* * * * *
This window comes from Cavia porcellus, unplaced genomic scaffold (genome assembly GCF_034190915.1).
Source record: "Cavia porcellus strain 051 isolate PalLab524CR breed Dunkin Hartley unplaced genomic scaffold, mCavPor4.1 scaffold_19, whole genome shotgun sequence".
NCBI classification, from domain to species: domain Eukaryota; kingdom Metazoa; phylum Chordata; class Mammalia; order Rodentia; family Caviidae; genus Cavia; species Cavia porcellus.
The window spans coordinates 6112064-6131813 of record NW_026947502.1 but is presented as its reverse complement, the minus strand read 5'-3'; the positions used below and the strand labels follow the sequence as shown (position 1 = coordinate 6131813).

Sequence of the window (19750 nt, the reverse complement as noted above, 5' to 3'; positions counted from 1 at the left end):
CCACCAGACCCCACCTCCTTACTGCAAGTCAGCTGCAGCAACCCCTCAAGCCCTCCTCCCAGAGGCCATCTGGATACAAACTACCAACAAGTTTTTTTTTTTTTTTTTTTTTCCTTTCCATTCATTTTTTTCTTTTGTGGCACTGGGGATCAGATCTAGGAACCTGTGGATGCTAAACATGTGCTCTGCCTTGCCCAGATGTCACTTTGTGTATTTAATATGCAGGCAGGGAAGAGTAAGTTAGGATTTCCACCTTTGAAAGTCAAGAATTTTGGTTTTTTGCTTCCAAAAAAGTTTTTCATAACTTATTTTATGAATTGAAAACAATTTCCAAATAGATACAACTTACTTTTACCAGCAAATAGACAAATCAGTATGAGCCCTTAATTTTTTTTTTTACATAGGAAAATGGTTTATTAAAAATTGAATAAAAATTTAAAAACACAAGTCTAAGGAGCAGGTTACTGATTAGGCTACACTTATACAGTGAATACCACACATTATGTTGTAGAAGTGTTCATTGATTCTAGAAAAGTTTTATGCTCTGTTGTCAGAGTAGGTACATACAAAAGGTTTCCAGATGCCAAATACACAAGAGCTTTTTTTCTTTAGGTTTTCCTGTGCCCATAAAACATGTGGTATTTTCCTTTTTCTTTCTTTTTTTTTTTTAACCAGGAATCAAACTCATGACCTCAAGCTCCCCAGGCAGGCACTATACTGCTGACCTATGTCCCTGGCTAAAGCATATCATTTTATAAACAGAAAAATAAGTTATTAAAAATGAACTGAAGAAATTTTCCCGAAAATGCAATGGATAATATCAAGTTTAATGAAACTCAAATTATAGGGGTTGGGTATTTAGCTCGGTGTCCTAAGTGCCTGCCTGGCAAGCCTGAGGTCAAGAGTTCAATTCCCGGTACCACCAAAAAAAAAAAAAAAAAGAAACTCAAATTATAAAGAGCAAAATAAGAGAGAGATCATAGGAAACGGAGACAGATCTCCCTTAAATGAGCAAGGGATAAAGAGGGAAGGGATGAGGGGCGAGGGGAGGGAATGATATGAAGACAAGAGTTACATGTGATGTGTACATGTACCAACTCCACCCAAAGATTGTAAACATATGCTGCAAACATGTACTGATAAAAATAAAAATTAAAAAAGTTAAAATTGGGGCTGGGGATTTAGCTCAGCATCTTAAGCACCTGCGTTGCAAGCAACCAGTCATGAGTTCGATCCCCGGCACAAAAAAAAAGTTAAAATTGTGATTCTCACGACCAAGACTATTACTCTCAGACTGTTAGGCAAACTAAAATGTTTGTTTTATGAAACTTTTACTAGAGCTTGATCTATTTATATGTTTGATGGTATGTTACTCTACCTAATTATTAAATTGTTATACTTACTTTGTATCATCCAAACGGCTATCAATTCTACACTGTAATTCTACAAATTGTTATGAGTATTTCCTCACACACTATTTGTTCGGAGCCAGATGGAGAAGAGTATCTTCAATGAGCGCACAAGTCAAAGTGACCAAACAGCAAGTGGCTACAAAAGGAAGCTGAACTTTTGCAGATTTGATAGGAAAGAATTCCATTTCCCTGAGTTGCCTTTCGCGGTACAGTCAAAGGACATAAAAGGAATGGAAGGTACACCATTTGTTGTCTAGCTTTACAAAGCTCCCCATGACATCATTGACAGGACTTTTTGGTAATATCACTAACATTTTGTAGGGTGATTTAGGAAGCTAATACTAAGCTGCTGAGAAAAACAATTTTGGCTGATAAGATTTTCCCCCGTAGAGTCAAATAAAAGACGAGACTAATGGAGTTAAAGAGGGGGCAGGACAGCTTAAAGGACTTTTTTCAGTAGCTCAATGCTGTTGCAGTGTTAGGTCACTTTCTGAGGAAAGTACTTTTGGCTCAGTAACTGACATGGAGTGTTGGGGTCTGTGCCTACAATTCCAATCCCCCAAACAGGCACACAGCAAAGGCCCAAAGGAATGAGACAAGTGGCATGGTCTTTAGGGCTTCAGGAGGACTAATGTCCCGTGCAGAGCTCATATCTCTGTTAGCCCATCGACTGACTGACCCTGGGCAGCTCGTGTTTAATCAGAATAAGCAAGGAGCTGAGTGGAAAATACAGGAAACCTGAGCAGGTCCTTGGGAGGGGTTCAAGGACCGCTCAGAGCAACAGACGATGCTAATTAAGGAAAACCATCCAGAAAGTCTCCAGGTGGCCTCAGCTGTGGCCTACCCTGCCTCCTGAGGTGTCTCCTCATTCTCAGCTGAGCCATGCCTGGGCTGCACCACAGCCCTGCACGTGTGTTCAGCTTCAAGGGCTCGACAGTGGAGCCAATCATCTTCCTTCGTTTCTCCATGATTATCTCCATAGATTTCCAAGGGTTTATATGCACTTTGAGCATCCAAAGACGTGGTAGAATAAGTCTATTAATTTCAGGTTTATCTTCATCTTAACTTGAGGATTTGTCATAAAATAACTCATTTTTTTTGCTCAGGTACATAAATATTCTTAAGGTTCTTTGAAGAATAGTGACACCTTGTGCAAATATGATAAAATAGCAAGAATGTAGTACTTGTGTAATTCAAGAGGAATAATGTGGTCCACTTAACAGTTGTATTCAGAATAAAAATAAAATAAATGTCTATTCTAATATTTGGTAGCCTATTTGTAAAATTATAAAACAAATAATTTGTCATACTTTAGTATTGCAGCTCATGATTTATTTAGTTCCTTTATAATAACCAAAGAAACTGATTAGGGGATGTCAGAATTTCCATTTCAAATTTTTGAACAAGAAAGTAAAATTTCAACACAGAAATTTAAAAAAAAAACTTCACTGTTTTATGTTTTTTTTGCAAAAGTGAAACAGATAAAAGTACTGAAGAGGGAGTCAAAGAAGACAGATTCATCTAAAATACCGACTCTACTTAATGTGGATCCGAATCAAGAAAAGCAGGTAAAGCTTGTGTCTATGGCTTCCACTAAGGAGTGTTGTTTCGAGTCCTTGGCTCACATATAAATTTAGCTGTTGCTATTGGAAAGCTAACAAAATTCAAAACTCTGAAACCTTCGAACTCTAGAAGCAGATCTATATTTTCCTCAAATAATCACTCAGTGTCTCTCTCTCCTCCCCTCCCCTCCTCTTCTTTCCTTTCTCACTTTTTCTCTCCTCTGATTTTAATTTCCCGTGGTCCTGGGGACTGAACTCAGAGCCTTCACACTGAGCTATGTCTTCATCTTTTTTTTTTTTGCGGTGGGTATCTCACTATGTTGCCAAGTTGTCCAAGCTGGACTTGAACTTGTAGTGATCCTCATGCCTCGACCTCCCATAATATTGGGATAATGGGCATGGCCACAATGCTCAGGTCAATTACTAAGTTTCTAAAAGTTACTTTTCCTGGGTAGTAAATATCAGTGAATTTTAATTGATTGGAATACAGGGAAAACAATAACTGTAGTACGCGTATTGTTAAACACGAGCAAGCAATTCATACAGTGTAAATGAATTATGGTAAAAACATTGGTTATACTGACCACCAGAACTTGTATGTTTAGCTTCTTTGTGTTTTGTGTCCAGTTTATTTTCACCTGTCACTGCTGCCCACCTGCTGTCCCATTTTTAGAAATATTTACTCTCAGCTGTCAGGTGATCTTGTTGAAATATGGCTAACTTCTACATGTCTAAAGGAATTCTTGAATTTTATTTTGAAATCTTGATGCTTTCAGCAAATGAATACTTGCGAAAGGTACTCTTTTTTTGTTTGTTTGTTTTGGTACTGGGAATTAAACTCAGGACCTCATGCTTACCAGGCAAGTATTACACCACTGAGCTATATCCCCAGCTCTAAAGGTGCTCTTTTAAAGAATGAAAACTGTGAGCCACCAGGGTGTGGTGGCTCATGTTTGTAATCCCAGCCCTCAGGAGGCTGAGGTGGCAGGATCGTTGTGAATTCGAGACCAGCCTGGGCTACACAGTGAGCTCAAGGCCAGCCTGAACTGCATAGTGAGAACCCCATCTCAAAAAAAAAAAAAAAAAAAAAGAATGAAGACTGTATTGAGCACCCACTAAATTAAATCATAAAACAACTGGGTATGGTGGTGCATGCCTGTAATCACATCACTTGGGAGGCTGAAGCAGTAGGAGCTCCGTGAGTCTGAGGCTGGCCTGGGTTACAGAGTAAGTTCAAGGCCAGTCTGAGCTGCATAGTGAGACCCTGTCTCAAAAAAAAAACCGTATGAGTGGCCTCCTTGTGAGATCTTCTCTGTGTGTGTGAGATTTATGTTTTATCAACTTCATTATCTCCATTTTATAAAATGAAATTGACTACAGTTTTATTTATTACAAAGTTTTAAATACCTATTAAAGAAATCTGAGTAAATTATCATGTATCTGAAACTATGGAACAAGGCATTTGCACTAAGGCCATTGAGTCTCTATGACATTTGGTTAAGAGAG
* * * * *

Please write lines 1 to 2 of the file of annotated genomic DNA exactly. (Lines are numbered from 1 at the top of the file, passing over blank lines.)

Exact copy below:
This window comes from Cavia porcellus, unplaced genomic scaffold (genome assembly GCF_034190915.1).
Source record: "Cavia porcellus strain 051 isolate PalLab524CR breed Dunkin Hartley unplaced genomic scaffold, mCavPor4.1 scaffold_19, whole genome shotgun sequence".